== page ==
Gideon the Ninth, the first in the bestselling speculative fiction series, The Locked Tomb, written by Tamsyn Muir, is not the sort of book I would usually pick up. It’s described as weird, dark, science fiction horror, full of swords and skeletons and necromancy, which is not usually my cup of tea. However, I’d read a lot of hype about this book and was eventually drawn in by the tagline on the cover: “Lesbian necromancers explore a haunted gothic palace in space!”
This turns out to be misleading. There’s no sex, lesbian or otherwise, and almost no romance. Gideon, the point-of-view protagonist, isn’t a lesbian necromancer, although she is female and same-sex-attracted, as are several other characters. The word ‘lesbian’ doesn’t seem to exist in this world, possibly because the default in this world isn’t heterosexual relationships or male authority. Women can be soldiers, scholars, healers, powerful magicians and leaders, just as men can be, so that’s nice. The ‘in space’ part is also misleading — apart from a quick shuttle ride between planets and some passing references to battles going on outside their galaxy, there’s almost nothing in the book that is traditionally ‘science fiction’. So that’s also nice for me, because I don’t usually like science fiction.
There is a lot of Gothicism, though. Gideon is a maltreated teenage orphan with mysterious origins, brought up by the House of the Ninth, an ancient death cult on a planet in the furthest reaches of their galaxy. Gideon spends her time reading dirty magazines, hitting things with her sword, and trying to escape the planet so she can join their Emperor’s army. The only other person her age is Harrow, Reverend Daughter of the Ninth House, a skilled necromancer whose speciality is making skeletons move about. Harrow hates Gideon almost as much as Gideon hates her and they both seem utterly miserable. But when their Emperor summons Harrow and all the other House heirs to his First House, in order to appoint his next eternal, all powerful assistants, Harrow and Gideon are forced to work together, to travel across the galaxy to the First House and solve the Emperor’s mysterious challenges.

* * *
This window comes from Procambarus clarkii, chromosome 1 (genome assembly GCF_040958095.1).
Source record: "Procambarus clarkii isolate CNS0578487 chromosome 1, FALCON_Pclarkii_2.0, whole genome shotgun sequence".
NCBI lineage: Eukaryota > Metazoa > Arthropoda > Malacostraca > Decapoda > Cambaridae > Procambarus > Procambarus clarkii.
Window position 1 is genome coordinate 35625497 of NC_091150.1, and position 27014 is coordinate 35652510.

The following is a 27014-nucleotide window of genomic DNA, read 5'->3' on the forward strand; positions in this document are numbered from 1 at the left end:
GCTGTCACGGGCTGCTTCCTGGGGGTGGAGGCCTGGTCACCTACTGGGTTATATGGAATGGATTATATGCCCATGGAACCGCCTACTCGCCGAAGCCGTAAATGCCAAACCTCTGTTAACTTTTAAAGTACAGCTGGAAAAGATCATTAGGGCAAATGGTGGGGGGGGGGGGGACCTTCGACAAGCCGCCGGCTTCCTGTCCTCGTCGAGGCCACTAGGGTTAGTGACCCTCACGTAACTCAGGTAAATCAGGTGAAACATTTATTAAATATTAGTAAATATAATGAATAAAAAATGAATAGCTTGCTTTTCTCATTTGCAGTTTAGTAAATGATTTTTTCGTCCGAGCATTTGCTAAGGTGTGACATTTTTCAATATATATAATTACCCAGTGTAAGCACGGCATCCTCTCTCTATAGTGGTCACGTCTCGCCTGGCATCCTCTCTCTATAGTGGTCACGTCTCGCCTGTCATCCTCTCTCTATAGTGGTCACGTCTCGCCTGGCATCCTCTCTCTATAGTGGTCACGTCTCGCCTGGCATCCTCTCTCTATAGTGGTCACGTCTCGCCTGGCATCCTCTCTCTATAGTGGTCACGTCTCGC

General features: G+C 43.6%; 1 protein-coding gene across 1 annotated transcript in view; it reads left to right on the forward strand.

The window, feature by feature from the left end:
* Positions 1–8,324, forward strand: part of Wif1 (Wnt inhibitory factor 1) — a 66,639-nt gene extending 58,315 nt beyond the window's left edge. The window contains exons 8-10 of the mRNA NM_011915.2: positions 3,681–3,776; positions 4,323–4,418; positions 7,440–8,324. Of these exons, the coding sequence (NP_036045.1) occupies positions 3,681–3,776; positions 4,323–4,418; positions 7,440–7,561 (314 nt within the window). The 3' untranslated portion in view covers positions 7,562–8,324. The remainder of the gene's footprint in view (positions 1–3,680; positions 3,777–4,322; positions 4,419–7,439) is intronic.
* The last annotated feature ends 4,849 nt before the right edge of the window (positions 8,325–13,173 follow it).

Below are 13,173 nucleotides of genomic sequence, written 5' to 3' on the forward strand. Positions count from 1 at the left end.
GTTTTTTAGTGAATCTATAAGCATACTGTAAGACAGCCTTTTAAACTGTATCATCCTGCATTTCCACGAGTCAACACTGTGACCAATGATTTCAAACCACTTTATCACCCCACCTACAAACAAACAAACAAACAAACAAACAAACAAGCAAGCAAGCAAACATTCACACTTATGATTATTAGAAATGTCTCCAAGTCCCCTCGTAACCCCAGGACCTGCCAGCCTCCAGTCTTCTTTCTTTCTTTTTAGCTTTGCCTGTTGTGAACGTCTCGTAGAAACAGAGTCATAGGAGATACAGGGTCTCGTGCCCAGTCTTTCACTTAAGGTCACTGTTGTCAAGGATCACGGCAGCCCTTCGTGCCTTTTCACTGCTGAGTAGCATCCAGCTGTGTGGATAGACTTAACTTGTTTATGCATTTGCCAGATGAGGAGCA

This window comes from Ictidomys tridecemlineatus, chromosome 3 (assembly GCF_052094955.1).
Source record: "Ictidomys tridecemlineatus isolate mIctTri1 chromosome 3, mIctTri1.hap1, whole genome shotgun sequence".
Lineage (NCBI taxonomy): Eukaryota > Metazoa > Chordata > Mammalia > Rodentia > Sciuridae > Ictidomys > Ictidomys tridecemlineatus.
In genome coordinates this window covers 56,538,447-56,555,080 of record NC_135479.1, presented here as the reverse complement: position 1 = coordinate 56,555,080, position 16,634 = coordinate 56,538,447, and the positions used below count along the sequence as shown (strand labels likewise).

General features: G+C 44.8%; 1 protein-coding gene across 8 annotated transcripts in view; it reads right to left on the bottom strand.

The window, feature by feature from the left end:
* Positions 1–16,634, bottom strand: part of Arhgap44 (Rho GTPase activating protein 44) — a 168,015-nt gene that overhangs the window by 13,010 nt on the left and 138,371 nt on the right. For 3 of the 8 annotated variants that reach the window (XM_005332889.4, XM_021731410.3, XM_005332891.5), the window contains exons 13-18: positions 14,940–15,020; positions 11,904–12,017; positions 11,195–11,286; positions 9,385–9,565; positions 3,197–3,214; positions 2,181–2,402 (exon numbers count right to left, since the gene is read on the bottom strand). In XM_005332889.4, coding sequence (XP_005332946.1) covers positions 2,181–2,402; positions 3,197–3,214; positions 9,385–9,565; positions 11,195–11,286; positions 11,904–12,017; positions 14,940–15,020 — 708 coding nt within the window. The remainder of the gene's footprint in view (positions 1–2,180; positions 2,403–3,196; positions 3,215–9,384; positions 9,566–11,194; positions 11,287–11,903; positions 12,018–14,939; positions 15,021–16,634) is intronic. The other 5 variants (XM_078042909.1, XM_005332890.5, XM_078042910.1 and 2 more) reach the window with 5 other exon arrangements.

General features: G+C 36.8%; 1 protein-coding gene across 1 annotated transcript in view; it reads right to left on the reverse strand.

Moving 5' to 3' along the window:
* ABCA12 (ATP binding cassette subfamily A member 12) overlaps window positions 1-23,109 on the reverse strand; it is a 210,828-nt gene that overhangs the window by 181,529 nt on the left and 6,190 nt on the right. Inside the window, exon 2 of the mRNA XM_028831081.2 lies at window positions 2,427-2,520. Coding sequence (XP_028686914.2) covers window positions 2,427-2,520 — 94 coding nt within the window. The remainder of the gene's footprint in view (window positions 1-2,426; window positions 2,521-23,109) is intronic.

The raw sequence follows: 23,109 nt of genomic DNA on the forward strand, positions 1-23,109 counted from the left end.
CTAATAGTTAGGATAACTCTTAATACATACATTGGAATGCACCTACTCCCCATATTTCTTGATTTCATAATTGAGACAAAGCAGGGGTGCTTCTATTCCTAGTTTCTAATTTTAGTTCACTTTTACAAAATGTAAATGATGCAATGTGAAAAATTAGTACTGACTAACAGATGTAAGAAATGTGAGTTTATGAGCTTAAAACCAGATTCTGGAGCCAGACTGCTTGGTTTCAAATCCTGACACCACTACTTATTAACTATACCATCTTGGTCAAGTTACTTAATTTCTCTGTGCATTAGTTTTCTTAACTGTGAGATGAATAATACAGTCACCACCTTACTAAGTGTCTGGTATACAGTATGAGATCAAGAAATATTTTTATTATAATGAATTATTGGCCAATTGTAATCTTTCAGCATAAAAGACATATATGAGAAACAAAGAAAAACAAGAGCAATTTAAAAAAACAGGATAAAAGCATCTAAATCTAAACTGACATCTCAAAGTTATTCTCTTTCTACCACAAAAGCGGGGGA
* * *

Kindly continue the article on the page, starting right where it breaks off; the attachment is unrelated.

The book gets off to a slow start, but once Gideon and Harrow reach the decaying palace of the First House, I was completely engrossed in the story. I liked the atmospheric descriptions of the palace, with its crumbling terraces and overgrown conservatories and rotting rooms, staffed by an army of animated skeletons and ruled by three very odd priests. The House necromancers, each with their own rapier-wielding cavalier, aren’t given any guidance about what they actually need to do to become immortal Lyctors (‘I am certain the way will become clear to you without any input from us,’ says the main priest cheerfully), so there’s a lot of mystery and intrigue as clever Harrow and brave, reckless Gideon explore the palace to identify and solve all the puzzles. It becomes even more exciting when they realise a serial killer and/or malevolent supernatural force seems to be killing off the House necromancers and cavaliers, one by one, and they understand how deadly their tasks have become.